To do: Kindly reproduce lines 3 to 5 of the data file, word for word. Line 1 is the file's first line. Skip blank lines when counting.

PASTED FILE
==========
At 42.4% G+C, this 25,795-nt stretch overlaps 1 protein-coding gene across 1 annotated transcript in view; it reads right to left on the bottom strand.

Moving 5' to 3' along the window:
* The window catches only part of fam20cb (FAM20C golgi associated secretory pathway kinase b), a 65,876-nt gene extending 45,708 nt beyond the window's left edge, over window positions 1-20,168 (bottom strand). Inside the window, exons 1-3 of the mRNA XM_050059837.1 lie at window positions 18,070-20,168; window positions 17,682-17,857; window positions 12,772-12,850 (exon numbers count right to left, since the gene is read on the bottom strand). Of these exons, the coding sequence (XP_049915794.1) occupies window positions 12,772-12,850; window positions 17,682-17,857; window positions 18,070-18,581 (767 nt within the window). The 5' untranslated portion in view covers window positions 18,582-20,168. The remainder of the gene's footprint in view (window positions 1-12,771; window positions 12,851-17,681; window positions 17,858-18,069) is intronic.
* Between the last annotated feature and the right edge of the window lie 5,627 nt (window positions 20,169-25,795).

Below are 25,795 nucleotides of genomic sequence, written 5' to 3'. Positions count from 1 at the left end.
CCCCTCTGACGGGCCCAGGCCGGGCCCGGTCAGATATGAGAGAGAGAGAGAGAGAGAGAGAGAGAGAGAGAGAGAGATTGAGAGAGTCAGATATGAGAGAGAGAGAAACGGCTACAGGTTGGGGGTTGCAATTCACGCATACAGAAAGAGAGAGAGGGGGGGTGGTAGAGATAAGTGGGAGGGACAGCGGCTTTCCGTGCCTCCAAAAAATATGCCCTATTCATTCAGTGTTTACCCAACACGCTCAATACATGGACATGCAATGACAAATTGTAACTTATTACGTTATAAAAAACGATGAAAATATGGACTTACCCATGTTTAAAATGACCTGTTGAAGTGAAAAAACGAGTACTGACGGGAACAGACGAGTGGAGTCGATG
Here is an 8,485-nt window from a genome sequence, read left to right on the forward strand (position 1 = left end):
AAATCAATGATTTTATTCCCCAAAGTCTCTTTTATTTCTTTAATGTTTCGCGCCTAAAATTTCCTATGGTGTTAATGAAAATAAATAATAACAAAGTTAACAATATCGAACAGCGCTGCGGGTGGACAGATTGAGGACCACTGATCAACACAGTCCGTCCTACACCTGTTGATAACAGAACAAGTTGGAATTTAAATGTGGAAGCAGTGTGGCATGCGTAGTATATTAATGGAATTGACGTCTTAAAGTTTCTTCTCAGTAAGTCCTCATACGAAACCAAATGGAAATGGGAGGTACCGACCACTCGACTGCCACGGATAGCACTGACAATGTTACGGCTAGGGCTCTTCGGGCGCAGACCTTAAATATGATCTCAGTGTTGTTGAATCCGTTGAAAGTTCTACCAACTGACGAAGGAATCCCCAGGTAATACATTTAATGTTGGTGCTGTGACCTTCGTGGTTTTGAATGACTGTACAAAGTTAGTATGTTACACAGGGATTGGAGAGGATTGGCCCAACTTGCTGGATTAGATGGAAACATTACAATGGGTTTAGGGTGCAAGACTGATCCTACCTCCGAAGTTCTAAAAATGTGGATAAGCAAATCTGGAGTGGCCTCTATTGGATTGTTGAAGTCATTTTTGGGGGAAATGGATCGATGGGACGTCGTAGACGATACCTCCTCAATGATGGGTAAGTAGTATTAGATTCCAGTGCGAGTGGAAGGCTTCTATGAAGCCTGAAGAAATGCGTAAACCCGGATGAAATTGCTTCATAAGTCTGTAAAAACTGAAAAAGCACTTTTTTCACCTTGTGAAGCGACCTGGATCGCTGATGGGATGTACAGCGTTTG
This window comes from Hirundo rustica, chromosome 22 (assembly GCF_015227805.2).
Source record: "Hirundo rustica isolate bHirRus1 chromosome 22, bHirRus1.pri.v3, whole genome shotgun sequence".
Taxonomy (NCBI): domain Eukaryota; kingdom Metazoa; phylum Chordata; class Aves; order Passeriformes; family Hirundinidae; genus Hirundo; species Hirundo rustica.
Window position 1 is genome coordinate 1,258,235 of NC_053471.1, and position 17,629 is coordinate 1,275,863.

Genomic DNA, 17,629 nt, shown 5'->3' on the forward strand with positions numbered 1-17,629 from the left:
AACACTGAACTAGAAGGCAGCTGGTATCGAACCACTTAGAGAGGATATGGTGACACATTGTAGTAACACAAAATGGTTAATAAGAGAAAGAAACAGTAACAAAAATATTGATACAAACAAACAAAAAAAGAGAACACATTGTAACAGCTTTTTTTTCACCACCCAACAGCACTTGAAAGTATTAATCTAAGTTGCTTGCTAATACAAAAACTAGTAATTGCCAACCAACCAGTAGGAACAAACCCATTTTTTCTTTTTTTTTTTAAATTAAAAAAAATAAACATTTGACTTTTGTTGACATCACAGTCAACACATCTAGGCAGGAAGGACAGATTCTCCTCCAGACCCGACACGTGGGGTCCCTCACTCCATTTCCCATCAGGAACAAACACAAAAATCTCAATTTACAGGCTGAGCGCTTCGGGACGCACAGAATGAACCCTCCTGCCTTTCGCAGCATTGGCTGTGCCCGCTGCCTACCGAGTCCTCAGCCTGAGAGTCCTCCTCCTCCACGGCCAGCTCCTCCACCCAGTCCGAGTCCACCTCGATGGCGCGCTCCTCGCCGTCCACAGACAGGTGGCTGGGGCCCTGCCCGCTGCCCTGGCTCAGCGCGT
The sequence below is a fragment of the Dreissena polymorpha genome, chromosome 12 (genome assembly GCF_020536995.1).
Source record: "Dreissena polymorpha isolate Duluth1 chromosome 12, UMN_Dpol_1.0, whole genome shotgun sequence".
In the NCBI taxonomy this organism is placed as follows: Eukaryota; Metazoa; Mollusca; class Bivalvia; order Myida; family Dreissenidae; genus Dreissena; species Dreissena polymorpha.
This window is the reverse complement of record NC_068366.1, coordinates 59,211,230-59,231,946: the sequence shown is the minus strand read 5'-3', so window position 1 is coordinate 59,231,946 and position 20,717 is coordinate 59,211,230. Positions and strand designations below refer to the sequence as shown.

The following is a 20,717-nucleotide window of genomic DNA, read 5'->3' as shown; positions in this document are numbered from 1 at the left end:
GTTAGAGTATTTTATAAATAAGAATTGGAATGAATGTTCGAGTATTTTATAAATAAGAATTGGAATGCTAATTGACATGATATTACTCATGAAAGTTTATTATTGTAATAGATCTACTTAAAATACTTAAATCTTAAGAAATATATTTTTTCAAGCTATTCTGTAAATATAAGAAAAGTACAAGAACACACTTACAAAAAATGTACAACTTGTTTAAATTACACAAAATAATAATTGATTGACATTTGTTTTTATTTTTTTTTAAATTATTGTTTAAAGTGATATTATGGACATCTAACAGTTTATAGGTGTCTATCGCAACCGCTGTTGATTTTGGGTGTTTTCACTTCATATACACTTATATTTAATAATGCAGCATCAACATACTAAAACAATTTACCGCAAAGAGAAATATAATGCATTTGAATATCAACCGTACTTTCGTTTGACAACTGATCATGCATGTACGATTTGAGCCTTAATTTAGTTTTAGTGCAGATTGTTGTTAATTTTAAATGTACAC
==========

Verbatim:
* The window catches only part of fam20cb (FAM20C golgi associated secretory pathway kinase b), a 65,876-nt gene extending 45,708 nt beyond the window's left edge, over window positions 1-20,168 (bottom strand). Inside the window, exons 1-3 of the mRNA XM_050059837.1 lie at window positions 18,070-20,168; window positions 17,682-17,857; window positions 12,772-12,850 (exon numbers count right to left, since the gene is read on the bottom strand). Of these exons, the coding sequence (XP_049915794.1) occupies window positions 12,772-12,850; window positions 17,682-17,857; window positions 18,070-18,581 (767 nt within the window). The 5' untranslated portion in view covers window positions 18,582-20,168. The remainder of the gene's footprint in view (window positions 1-12,771; window positions 12,851-17,681; window positions 17,858-18,069) is intronic.
* Between the last annotated feature and the right edge of the window lie 5,627 nt (window positions 20,169-25,795).

Below are 25,795 nucleotides of genomic sequence, written 5' to 3'. Positions count from 1 at the left end.